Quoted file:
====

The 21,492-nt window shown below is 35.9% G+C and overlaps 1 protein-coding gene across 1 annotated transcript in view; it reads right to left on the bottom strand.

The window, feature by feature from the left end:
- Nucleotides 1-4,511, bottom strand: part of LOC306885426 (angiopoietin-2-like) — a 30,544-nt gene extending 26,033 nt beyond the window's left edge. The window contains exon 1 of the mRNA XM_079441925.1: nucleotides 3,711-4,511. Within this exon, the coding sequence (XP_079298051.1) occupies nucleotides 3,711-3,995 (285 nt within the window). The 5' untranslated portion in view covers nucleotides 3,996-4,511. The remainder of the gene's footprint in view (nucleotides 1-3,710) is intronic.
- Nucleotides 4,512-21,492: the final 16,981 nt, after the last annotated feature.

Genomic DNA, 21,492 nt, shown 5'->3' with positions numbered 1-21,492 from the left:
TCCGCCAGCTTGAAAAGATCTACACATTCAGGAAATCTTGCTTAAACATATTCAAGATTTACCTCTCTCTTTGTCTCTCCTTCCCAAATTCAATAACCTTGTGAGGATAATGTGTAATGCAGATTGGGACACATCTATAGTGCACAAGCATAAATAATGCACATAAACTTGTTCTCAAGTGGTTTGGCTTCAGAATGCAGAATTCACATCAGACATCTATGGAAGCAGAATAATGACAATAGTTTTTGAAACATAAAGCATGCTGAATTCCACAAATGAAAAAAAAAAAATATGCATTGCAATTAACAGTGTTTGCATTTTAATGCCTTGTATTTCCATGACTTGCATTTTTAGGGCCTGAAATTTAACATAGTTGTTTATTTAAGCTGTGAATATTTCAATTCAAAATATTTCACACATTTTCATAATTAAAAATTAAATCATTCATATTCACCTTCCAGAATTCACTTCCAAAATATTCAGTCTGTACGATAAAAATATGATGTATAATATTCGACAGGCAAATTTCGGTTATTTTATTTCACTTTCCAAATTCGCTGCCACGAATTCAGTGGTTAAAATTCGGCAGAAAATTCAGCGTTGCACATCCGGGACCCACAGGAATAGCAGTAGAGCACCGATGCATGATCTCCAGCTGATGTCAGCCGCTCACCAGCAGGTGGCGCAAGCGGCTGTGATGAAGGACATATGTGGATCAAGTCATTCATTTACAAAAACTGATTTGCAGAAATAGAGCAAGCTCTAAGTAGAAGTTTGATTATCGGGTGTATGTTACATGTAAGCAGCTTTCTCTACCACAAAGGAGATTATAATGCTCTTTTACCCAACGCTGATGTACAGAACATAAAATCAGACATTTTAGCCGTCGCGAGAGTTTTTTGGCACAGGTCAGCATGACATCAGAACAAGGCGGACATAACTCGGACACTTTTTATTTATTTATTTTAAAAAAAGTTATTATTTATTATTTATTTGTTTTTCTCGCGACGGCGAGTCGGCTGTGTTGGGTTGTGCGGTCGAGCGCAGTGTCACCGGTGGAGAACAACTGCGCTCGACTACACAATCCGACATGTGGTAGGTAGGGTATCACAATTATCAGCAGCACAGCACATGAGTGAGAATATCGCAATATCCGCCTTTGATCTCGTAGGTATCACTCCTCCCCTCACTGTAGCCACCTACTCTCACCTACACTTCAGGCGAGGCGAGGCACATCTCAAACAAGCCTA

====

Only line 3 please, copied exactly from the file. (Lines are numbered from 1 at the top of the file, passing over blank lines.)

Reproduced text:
- Nucleotides 1-4,511, bottom strand: part of LOC306885426 (angiopoietin-2-like) — a 30,544-nt gene extending 26,033 nt beyond the window's left edge. The window contains exon 1 of the mRNA XM_079441925.1: nucleotides 3,711-4,511. Within this exon, the coding sequence (XP_079298051.1) occupies nucleotides 3,711-3,995 (285 nt within the window). The 5' untranslated portion in view covers nucleotides 3,996-4,511. The remainder of the gene's footprint in view (nucleotides 1-3,710) is intronic.